Oldest engraving rewrites view of human history
Anthropologists on Wednesday said they had found the earliest engraving in human history on a fossilised mollusc shell some 500,000 years old, unearthed in colonial-era Indonesia.
Paris: Anthropologists on Wednesday said they had found the earliest engraving in human history on a fossilised mollusc shell some 500,000 years old, unearthed in colonial-era Indonesia.
The zigzag scratching, together with evidence that these shells were used as a tool, should prompt a rethink about the mysterious early human called Homo erectus, they said.
The discovery comes through new scrutiny of 166 freshwater mussel shells found at Trinil, on the banks of the Bengawan Solo river in East Java, where one of the most sensational finds in fossil-hunting was made.
It was here in 1891 that an adventurous Dutch palaeontologist, Eugene Dubois, found "Java Man."
With a couple of army sergeants and convict labour to do the digging, Dubois excavated part of a heavy-browed skull, a tooth and a thigh bone.
He interpreted these as being the remains of a gibbon-like hominid that was the long-sought "missing link" between apes and humans.
Dubois' claim excited fierce controversy, as well as jokey images of our distant ancestors as slack-jawed primates with dragging knuckles.
Palaeontologists eventually categorised the find as a Homo erectus, or "upright human" -- a hominid that according to sketchy and hugely debated fossil evidence lived from around 1.9 million years ago to about 150,000 years ago.
Reporting in the science journal Nature, a team led by Josephine Joordens at Leiden University in the Netherlands, harnessed 21st-century technology to take a new look at the Trinil shells, now housed in a local collection.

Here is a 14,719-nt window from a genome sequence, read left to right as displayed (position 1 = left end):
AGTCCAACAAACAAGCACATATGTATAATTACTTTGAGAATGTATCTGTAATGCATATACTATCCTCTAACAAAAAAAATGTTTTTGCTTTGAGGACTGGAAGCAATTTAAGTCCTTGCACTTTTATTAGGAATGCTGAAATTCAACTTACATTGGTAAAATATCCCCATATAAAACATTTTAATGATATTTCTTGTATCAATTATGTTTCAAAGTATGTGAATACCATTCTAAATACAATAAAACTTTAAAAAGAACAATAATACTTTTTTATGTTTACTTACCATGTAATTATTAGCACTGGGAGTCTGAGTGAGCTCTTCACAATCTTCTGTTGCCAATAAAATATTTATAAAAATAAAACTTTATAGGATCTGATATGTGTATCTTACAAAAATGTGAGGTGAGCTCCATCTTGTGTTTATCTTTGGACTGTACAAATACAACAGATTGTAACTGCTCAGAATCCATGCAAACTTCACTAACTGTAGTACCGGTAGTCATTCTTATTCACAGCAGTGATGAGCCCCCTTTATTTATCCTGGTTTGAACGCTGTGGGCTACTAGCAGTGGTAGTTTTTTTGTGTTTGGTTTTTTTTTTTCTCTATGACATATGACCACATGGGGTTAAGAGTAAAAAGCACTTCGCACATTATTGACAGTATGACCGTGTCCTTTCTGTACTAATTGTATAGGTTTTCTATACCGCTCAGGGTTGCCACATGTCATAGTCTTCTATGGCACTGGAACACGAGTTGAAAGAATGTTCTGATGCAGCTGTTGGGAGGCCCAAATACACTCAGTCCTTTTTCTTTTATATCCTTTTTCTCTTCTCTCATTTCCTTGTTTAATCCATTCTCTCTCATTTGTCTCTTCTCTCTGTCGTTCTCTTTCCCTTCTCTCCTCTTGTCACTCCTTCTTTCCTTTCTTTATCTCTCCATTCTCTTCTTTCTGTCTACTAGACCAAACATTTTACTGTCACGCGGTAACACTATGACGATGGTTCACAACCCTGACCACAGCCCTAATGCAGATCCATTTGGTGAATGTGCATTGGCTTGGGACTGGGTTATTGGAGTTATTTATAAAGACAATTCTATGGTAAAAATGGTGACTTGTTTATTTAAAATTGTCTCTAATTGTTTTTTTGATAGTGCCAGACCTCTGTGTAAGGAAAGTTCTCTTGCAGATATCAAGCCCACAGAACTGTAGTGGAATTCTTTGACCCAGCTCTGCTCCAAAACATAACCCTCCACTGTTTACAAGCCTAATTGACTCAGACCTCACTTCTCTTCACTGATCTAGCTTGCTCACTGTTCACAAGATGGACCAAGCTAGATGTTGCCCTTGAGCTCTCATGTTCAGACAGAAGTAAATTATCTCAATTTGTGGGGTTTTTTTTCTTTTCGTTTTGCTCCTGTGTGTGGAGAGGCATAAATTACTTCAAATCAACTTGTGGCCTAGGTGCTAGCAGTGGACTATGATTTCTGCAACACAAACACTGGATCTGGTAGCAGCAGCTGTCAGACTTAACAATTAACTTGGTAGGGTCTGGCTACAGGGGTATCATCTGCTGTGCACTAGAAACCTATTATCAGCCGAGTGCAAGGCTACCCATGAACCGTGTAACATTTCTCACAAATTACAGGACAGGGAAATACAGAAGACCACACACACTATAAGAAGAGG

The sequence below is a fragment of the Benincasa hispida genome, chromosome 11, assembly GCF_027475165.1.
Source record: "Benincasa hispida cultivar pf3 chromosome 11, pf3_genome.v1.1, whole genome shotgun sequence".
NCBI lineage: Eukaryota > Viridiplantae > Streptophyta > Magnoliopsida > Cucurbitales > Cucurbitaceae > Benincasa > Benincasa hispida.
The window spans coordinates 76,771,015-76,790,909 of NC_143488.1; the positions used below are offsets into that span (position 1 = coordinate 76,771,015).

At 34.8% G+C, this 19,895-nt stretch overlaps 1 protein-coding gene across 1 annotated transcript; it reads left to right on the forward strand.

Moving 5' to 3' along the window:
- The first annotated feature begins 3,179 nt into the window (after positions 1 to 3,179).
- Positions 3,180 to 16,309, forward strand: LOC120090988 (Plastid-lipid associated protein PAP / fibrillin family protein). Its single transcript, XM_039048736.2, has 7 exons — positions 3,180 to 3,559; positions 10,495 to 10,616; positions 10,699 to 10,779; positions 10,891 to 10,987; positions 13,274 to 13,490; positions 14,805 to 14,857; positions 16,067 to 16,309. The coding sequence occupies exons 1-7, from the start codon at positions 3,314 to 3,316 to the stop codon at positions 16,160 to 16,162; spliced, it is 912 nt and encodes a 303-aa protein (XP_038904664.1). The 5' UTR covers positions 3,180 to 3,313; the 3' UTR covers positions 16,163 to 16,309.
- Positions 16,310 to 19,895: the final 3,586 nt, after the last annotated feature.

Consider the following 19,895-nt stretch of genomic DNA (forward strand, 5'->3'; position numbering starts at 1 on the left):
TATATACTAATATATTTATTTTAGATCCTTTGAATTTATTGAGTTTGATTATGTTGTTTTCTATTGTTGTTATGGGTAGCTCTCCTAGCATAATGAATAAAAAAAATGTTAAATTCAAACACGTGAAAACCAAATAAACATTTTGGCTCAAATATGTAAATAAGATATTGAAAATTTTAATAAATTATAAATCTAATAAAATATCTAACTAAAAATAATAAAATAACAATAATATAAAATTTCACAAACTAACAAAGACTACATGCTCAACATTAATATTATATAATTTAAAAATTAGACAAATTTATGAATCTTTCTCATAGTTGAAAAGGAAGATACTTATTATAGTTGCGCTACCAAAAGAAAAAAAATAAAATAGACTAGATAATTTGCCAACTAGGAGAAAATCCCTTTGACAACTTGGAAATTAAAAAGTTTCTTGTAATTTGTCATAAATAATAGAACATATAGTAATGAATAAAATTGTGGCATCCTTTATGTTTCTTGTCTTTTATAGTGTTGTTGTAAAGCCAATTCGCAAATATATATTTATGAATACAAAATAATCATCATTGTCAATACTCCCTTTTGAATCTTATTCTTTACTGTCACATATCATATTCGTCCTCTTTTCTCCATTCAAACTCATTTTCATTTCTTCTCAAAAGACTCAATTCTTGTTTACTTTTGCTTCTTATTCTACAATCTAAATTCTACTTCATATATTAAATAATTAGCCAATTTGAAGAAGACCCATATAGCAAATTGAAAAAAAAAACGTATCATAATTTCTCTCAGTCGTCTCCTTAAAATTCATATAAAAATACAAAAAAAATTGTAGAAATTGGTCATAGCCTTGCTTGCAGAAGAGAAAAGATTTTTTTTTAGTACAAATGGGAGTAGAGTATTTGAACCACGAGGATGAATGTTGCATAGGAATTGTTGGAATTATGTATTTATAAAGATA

Carbon dating of sediment found in the shells put their age at between 430,000 and 540,000 years ago.
A third of the shells were also found to have a curious hole at the base of one of the bivalve's muscles.
Sharp-toothed animals such as otters, rats or monkeys may have bitten into it to get at the flesh -- but a likelier source, said the experts, is H. Erectus, which tucked into the shells for food.
The team carried out experiments on living mussels of the same mollusc family, Pseudodon, piercing the shell at the same location with a pointed object.
As soon as the shell was broached, the muscle was damaged by the tool tip and the mollusc could be easily opened without breakage.
The scientists then deployed a scanning electron microscope to get a closer look at the shells.
One of them was found to have a polished and smooth edge, suggesting it may have been used as a tool to cut or scrape.